Shavuot: Blueberry and Ginger Crepes with Lemon Ricotta, Mint, and Honey Drizzle
By Danielle Crittenden Frum
In our quest for a better blintz for Shavuot, I looked toward France -- and specifically Normandy, ground zero for the world's best crepes. A blintz, after all, is an Eastern European take on a French crepe. It employs sweetened cheese and usually a fruit topping. And yet -- as readers know -- I find the result unfailingly disgusting. I know many of you disagree with me, and have even upbraided me on Twitter for my dislike of the fat, fried Polish/Russian variation.
So here is my compromise. I emailed my friend Jens Korberg who, with his partner, Bruno Francois, run The Old Third winery in beautiful, rural Prince Edward County, Ontario. As Bruno's last name suggests, he is of French origin, specifically from the small town of Yquelon, Normandy, where his grandfather made cider and Calvados. A couple of years ago, Bruno figured out that the same land he was growing his Pinot Noir grapes upon was also perfect for cultivating "the noble Golden Russet," an apple that produces an especially dry and sophisticated cider. Now the winery produces cider as well -- and, reaching further back into his culture, Bruno last summer set up a true Normandy-style crepe stand for Old Third visitors. The crepes are a natural companion to the cider (I'll vouch to the wine as well). Yet it fell to the Swedish-born Jens, the chef of the pair, to come up with a weekly seasonal recipe for the crepes. I remembered -- indeed, could still taste -- a blueberry and ricotta version he created. Jens wrote me back with the recipe, which appears below. His crepe batter is perfection: it produces light and lacy crapes with a toasty edge. The filling is minimal: only a couple of tablespoons of both cheese and fruit are needed per crepe. The result is more like pastry than overstuffed crepe. If this can qualify for a blintz, then I LOVE BLINTZES.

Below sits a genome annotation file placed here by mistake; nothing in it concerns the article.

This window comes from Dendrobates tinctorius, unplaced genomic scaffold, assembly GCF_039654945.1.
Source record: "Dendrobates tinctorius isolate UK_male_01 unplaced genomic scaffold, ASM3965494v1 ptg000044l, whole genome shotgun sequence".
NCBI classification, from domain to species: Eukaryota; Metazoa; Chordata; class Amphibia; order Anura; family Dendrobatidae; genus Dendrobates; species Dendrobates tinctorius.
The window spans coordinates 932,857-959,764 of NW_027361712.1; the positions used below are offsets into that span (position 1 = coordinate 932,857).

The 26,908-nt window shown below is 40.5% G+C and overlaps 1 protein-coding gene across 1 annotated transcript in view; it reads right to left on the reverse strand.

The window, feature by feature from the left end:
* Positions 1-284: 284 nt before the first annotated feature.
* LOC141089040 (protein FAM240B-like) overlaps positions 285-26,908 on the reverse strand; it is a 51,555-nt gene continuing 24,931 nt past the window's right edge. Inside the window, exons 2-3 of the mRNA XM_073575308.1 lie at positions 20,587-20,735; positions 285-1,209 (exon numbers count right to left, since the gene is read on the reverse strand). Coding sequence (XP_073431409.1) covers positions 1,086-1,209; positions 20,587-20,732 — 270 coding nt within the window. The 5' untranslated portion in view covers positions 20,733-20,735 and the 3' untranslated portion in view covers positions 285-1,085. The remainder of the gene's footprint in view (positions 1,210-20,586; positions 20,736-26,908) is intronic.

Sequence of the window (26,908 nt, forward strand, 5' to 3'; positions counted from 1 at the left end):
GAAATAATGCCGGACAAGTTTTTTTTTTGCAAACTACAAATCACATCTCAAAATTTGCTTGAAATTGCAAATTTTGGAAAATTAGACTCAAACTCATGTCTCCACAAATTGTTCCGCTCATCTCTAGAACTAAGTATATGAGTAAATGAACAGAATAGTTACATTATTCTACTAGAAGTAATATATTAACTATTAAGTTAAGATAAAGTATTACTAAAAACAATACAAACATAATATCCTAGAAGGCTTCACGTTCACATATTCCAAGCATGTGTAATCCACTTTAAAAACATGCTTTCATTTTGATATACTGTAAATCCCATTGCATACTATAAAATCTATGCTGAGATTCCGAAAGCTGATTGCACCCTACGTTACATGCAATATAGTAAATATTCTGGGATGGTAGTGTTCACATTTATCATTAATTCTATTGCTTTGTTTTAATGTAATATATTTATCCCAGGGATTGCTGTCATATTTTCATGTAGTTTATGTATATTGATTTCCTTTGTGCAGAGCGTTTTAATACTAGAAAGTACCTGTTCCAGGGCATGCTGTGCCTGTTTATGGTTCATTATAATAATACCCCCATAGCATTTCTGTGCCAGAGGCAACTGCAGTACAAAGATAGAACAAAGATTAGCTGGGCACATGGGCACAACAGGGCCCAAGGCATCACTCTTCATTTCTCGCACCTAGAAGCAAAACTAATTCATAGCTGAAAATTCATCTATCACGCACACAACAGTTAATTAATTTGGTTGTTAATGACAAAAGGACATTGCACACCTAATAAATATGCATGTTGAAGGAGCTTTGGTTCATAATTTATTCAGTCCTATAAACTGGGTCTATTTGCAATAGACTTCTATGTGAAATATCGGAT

NOTE: Before making these, I ran out and bought an 11-inch Staub crepe pan -- which comes with the traditional wooden spreader and spatula. The spreader took a few spoiled crepes to master but I really enjoyed it. You can also make the crepes in a heavy cast-iron pan (suggest 9-11 inches in diameter). Swirl the batter around thinly and evenly, and then follow the directions below.
Makes for approx. 12 crepes
For the batter:
1-2 large pinches of salt
4 cups milk
3 cups all-purpose flour
2 oz (4 tbs) unsalted butter
Olive oil (for frying the crepes)
In a large bowl, add eggs, salt and one cup of milk. Sift in some of the flour and whisk until smooth. Add another cup of milk and some more flour and repeat until all flour and milk is added. (I used the whisk attachment on my immersion blender, which worked well.)
In a small sauce pan, melt the butter over medium-high heat. Keep it on the heat until it foams and big bubbles start to form. Take it off the heat and set aside to cool for a few minutes. It will continue to brown.
While whisking, slowly add the butter to the batter. Continue to whisk until well mixed. Let rest in the fridge for a minimum of two hours, or overnight. Stir well before using.